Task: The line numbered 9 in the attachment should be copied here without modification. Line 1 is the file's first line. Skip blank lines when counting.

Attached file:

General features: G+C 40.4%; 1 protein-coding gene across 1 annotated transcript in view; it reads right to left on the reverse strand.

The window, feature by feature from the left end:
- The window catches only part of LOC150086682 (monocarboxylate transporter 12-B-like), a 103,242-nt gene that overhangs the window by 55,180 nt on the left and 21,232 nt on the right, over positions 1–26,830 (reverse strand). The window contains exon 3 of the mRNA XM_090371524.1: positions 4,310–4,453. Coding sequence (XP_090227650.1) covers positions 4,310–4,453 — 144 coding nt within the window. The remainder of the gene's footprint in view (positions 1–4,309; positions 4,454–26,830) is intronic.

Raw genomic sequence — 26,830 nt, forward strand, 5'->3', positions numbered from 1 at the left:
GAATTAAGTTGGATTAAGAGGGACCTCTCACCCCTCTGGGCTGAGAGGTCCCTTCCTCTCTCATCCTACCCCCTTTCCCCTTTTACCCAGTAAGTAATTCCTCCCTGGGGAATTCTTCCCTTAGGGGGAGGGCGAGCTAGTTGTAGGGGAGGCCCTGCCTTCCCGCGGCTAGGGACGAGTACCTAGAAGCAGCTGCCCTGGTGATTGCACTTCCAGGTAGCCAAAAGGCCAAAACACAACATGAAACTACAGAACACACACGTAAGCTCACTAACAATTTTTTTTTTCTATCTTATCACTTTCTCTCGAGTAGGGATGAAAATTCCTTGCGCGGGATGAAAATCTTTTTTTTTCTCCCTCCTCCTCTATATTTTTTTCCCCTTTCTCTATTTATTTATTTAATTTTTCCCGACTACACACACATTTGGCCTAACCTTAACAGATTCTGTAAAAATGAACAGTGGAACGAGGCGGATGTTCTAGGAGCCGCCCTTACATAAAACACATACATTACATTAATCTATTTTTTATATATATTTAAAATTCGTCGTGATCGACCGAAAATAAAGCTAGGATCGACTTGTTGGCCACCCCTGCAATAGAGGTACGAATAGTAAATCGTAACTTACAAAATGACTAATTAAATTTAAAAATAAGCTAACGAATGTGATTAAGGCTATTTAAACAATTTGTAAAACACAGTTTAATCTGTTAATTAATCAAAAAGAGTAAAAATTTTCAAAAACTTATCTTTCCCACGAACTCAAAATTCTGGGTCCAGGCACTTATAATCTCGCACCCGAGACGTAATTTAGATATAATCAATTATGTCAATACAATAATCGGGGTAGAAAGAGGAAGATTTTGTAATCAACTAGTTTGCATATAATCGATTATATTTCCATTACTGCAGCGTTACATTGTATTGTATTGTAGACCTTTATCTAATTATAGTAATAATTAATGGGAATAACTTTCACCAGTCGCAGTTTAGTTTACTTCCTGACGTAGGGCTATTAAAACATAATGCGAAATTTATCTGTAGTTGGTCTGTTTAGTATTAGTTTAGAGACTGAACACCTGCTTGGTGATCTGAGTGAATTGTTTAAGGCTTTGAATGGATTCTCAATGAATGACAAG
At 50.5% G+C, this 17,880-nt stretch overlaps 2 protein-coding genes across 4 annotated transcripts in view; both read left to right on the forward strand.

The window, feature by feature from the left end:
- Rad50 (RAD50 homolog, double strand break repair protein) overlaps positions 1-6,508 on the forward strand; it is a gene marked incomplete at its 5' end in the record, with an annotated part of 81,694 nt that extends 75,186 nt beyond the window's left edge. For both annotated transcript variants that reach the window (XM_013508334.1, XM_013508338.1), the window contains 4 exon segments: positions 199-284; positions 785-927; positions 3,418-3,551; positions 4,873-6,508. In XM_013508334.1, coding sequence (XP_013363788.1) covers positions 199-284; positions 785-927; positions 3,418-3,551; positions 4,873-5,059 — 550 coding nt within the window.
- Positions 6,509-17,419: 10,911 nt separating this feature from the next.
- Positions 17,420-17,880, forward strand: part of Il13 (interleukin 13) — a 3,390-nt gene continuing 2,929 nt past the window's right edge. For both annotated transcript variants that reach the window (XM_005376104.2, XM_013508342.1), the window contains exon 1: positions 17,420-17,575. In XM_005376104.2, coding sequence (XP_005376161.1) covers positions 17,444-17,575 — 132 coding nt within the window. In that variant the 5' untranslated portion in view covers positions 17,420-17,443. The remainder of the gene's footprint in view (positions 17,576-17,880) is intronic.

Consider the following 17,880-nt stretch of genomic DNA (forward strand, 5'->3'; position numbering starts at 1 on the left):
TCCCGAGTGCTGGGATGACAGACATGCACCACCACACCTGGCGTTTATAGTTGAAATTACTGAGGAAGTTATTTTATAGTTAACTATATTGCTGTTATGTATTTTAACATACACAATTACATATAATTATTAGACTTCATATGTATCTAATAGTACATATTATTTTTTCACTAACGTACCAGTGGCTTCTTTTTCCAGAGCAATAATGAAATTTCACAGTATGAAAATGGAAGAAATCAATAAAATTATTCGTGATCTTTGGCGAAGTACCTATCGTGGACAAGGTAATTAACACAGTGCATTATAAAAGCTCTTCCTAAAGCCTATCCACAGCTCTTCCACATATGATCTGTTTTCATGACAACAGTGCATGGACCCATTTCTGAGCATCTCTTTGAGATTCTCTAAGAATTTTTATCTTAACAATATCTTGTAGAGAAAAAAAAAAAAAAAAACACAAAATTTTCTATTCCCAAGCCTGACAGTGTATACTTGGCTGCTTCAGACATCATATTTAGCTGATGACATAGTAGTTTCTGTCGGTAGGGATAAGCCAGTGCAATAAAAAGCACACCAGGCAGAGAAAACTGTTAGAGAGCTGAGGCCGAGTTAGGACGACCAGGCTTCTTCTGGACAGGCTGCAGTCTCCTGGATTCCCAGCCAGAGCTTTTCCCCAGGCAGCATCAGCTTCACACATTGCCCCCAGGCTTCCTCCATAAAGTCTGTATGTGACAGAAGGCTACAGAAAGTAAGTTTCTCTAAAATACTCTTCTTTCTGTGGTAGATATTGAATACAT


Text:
- Positions 6,509-17,419: 10,911 nt separating this feature from the next.